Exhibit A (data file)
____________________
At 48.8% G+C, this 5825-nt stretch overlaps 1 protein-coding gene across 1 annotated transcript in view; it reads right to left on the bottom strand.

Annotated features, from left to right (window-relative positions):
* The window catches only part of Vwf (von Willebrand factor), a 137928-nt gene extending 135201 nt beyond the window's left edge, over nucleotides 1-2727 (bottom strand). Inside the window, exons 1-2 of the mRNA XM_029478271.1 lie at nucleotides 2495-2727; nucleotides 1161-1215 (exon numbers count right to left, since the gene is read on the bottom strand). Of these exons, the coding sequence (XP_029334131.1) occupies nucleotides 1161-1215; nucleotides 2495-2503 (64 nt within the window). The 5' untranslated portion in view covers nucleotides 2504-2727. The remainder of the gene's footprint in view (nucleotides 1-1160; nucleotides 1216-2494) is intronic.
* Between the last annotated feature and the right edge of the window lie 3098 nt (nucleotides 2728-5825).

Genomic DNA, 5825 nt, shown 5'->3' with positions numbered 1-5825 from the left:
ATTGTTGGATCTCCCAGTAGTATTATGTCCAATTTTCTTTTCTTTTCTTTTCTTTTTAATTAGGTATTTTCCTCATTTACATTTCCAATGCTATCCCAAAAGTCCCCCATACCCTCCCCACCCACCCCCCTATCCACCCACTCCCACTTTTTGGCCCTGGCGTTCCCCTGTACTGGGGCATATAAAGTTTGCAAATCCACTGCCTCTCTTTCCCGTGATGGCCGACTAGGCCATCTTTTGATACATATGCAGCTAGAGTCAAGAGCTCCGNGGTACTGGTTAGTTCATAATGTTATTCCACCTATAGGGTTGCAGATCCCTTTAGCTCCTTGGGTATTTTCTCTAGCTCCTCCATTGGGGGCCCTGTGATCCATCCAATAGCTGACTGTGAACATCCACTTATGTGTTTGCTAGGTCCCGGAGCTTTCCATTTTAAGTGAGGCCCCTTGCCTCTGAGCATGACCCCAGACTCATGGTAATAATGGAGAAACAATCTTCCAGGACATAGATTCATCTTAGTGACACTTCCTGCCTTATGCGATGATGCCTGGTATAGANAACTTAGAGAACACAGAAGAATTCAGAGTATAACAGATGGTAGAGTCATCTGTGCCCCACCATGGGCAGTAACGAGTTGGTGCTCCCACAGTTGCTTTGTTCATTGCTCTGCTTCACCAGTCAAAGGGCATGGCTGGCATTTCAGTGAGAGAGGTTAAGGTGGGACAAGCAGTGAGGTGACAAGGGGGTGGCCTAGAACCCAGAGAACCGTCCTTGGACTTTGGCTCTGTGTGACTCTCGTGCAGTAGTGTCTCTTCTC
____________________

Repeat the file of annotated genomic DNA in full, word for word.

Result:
At 48.8% G+C, this 5825-nt stretch overlaps 1 protein-coding gene across 1 annotated transcript in view; it reads right to left on the bottom strand.

Annotated features, from left to right (window-relative positions):
* The window catches only part of Vwf (von Willebrand factor), a 137928-nt gene extending 135201 nt beyond the window's left edge, over nucleotides 1-2727 (bottom strand). Inside the window, exons 1-2 of the mRNA XM_029478271.1 lie at nucleotides 2495-2727; nucleotides 1161-1215 (exon numbers count right to left, since the gene is read on the bottom strand). Of these exons, the coding sequence (XP_029334131.1) occupies nucleotides 1161-1215; nucleotides 2495-2503 (64 nt within the window). The 5' untranslated portion in view covers nucleotides 2504-2727. The remainder of the gene's footprint in view (nucleotides 1-1160; nucleotides 1216-2494) is intronic.
* Between the last annotated feature and the right edge of the window lie 3098 nt (nucleotides 2728-5825).

Genomic DNA, 5825 nt, shown 5'->3' with positions numbered 1-5825 from the left:
ATTGTTGGATCTCCCAGTAGTATTATGTCCAATTTTCTTTTCTTTTCTTTTCTTTTTAATTAGGTATTTTCCTCATTTACATTTCCAATGCTATCCCAAAAGTCCCCCATACCCTCCCCACCCACCCCCCTATCCACCCACTCCCACTTTTTGGCCCTGGCGTTCCCCTGTACTGGGGCATATAAAGTTTGCAAATCCACTGCCTCTCTTTCCCGTGATGGCCGACTAGGCCATCTTTTGATACATATGCAGCTAGAGTCAAGAGCTCCGNGGTACTGGTTAGTTCATAATGTTATTCCACCTATAGGGTTGCAGATCCCTTTAGCTCCTTGGGTATTTTCTCTAGCTCCTCCATTGGGGGCCCTGTGATCCATCCAATAGCTGACTGTGAACATCCACTTATGTGTTTGCTAGGTCCCGGAGCTTTCCATTTTAAGTGAGGCCCCTTGCCTCTGAGCATGACCCCAGACTCATGGTAATAATGGAGAAACAATCTTCCAGGACATAGATTCATCTTAGTGACACTTCCTGCCTTATGCGATGATGCCTGGTATAGANAACTTAGAGAACACAGAAGAATTCAGAGTATAACAGATGGTAGAGTCATCTGTGCCCCACCATGGGCAGTAACGAGTTGGTGCTCCCACAGTTGCTTTGTTCATTGCTCTGCTTCACCAGTCAAAGGGCATGGCTGGCATTTCAGTGAGAGAGGTTAAGGTGGGACAAGCAGTGAGGTGACAAGGGGGTGGCCTAGAACCCAGAGAACCGTCCTTGGACTTTGGCTCTGTGTGACTCTCGTGCAGTAGTGTCTCTTCTC